Advertisement
YOU ARE HERE: LAT HomeCollections

Wet Weather Blankets Region

Accidents snarl traffic and rain weakens hillsides across the state. Merced is the hardest hit. More showers are expected today.

April 05, 2006|Lee Romney and J. Michael Kennedy | Times Staff Writers

Relentless rain in Northern and Central California began to take its destructive toll Tuesday, causing levee breaches, mudslides and endless traffic jams.

The storm blanketed the state, pelting Los Angeles with unusually steady, driving rain that snarled traffic, drenched fragile hillsides and buckled the roof of a Rite Aid in Koreatown as customers scrambled to safety.

Merced in Central California was the hardest hit, as about 160 residents were evacuated from homes and four trailer parks after a portion of a levee in a flood-control canal crumbled.

And in Stanislaus County, emergency officials dispatched boats and swift-water rescue teams to the eastern part of the county after rising water stranded five people in their homes.

In Southern California, a day of terrible commutes began with a string of accidents before dawn.

One of the first and worst tie-ups happened just before 3 a.m. when a truck jackknifed on the eastbound 101 Freeway in the Chesebro Canyon area, dumping 80 gallons of fuel, California Highway Patrol officials said.

Numerous accidents followed throughout the day, slowing freeways to a standstill: Eight tow trucks were required to clear the road after a 10-car chain-reaction crash on southbound Antelope Valley Freeway in Santa Clarita at midmorning.

An evening collision between a pickup and a big rig in the southbound truck lanes of the Antelope Valley Freeway at Interstate 5 trapped three people.

They were eventually rescued and transported to hospitals.

California Highway Patrol Officer Richard Kimball said that throughout the L.A. area, the accident rate was about double that of a typical weekday. Nearly 470 collisions had occurred on county highways by late afternoon, compared with 231 for the previous Tuesday, when roadways were dry, he said.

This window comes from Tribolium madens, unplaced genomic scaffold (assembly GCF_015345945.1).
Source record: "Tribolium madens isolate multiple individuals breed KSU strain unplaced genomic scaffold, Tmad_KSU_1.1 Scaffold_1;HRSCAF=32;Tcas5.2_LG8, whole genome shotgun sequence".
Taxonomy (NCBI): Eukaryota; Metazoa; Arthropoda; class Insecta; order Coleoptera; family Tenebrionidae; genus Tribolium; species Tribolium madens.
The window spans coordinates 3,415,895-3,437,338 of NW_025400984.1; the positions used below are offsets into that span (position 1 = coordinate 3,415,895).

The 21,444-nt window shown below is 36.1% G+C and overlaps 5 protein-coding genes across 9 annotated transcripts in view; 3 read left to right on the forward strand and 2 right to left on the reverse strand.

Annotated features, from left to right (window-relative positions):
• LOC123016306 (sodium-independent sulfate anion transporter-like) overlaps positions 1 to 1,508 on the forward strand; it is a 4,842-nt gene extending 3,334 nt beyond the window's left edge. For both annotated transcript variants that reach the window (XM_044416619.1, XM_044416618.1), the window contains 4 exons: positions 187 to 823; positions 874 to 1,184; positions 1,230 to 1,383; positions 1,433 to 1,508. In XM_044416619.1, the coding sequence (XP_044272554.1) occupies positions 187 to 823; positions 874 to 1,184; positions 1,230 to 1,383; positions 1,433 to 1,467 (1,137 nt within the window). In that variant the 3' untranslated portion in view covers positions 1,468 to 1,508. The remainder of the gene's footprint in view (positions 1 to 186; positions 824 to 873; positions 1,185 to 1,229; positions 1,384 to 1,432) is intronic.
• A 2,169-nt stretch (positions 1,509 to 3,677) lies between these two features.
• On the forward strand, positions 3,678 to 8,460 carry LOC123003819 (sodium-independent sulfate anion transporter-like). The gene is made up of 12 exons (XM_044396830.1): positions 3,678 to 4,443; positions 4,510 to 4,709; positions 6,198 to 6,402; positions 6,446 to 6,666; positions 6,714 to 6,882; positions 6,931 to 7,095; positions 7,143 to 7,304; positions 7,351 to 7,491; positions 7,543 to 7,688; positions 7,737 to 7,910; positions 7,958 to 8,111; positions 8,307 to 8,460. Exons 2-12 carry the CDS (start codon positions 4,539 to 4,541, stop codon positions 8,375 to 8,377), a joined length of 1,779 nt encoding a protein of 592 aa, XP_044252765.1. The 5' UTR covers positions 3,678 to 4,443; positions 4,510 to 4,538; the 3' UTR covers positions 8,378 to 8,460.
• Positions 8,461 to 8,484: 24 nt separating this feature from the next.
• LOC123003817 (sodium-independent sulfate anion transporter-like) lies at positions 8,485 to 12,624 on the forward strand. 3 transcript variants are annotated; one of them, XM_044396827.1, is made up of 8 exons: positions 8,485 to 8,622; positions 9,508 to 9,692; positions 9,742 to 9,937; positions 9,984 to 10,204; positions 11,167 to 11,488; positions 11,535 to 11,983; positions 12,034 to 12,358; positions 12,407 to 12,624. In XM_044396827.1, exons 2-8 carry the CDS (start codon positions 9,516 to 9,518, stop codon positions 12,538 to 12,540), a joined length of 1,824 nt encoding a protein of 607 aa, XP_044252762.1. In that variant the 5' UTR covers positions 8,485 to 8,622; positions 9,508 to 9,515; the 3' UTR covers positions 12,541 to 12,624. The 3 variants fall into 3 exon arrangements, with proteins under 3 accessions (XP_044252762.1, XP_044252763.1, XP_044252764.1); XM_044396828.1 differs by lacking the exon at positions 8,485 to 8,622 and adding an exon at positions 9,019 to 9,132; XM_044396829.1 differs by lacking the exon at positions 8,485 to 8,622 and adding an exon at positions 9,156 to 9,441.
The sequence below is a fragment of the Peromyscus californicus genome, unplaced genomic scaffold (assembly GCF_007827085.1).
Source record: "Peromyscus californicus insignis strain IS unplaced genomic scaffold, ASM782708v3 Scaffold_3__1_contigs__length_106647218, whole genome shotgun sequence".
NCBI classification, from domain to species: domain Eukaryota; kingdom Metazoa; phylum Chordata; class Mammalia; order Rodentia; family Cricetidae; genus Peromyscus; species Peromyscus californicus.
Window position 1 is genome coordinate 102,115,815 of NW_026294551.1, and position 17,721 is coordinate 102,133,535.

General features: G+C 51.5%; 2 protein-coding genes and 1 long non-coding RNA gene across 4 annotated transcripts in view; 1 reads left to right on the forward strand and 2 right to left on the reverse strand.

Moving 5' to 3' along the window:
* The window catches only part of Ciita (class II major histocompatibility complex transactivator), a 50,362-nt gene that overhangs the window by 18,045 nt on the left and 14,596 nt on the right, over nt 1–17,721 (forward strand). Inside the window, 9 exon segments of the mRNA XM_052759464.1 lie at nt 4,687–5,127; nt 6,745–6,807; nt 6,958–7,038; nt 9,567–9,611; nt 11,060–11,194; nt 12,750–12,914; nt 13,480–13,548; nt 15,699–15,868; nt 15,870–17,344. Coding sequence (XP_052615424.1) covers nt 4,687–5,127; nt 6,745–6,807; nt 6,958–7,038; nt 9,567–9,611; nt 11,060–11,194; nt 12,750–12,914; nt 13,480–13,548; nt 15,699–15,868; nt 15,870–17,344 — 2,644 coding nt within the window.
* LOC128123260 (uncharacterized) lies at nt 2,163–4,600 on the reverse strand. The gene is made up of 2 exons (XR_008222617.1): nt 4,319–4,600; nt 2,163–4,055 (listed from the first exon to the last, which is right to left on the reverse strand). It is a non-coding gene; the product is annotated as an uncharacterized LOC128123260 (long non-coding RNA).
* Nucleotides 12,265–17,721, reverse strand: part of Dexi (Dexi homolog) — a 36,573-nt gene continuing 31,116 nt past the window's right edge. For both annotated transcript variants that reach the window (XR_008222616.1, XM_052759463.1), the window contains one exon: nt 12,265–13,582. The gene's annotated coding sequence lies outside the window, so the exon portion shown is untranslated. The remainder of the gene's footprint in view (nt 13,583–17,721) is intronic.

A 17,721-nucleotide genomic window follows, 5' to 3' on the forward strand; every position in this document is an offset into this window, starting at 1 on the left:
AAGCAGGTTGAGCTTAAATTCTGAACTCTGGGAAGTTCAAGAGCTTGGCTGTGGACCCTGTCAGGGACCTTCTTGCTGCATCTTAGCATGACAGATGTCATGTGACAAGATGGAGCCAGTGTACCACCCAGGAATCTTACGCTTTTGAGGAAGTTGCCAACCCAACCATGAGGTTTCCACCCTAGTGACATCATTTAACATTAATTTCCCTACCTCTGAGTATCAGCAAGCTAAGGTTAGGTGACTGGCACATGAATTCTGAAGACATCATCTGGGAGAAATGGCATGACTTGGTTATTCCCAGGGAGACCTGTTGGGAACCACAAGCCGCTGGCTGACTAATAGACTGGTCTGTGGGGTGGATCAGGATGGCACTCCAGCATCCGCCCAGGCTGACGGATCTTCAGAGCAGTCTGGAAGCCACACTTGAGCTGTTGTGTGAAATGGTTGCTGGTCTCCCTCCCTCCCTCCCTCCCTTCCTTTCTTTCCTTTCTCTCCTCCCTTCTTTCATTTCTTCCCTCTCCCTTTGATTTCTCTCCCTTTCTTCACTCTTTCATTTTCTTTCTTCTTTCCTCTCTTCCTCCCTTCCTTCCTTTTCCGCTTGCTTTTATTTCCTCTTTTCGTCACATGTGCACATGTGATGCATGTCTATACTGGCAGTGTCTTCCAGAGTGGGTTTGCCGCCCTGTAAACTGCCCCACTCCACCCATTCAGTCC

Elsewhere in the region, the collapse of a portion of the roof at a Rite Aid drugstore on Vermont Avenue south of 3rd Street shortly after 4 p.m. sent about a dozen customers and store employees racing for the exits, said Los Angeles Fire Department spokesman Brian Humphrey.

A 66-year-old woman, who was knocked down in the crowd, was transported to Good Samaritan Hospital, where she was in good condition, he said.

Firefighters said the weight of standing water appeared to have caused a 30-foot-by-30-foot section of the roof to give way, sending debris and water cascading onto the store's floor. The mishap also ruptured a water pipe, adding to the mess, Humphrey said.

A short time later, firefighters rescued a boy from a bridge abutment in the flood-swollen Bull Creek channel west of Van Nuys Airport.

A passerby who saw the boy clinging to the abutment called 911, Humphrey said. Members of the Fire Department's swift-water rescue team lowered rescuers to the boy, gave him a helmet and life preserver, then lifted him to the bridge, where he was transferred to an ambulance.

Rescuers described him as in his early teens and "cold and wet," Humphrey said.

The San Luis Obispo area felt the brunt of the storm, with more than 4 inches of rain falling in the foothills and mountains. Downtown Los Angeles, in contrast, had only about half an inch of rainfall by midafternoon Tuesday.

The storm system was turning counterclockwise, meaning that the rain was being brought up from the south, said meteorologist Jamie Smith of the National Weather Service.

In Southern California, warmer weather meant that snowfall stayed above the 8,000-foot level.

But farther north, in Mammoth Mountain Ski Area in the eastern Sierra, officials announced Tuesday that a new seasonal snowfall record had been set. A total of 619 inches had fallen this winter, they said -- including 50 inches since Saturday.

Elsewhere in Northern California, the rivers that are usually the most flood-prone were not causing any problems Tuesday, authorities said.

But the persistent rains have led to saturated soils, sending county and state road crews scrambling to clear a multitude of minor rock and mudslides from roads.

"You know the California hills," said Napa County Emergency Services manager Neal O'Haire. "That bedrock with a clay layer -- once water gets in there, it becomes like grease and the trees start slumping."

South of San Francisco on picturesque Highway 1, a two-mile stretch known as Devil's Slide remained closed Tuesday, two days after the roadway first became unstable. Boulders fell onto the highway as two "slipouts" widened below the roadway, said Caltrans spokeswoman Lauren Wonder. Caltrans is building a tunnel to bypass the problematic stretch of highway, she said, but for now, "we're still closed indefinitely."

Meteorologists were predicting more rain for a while.

"It looks like kind of a broken record here, with more showers and isolated thunderstorms in the mix," said National Weather Service meteorologist Rick Canepa. That could spell more problems like Tuesday's. "We're really expecting the slides to continue," said CHP Officer Grant Boles of the Santa Cruz district. "And with that, trees and power lines" will come down.

"It's been raining for about a week steady," he said. "It's just become saturated, and something's gotta give."

Times staff writer Jill Leovy and the Associated Press contributed to this report.

Advertisement
Los Angeles Times Articles
|
|
|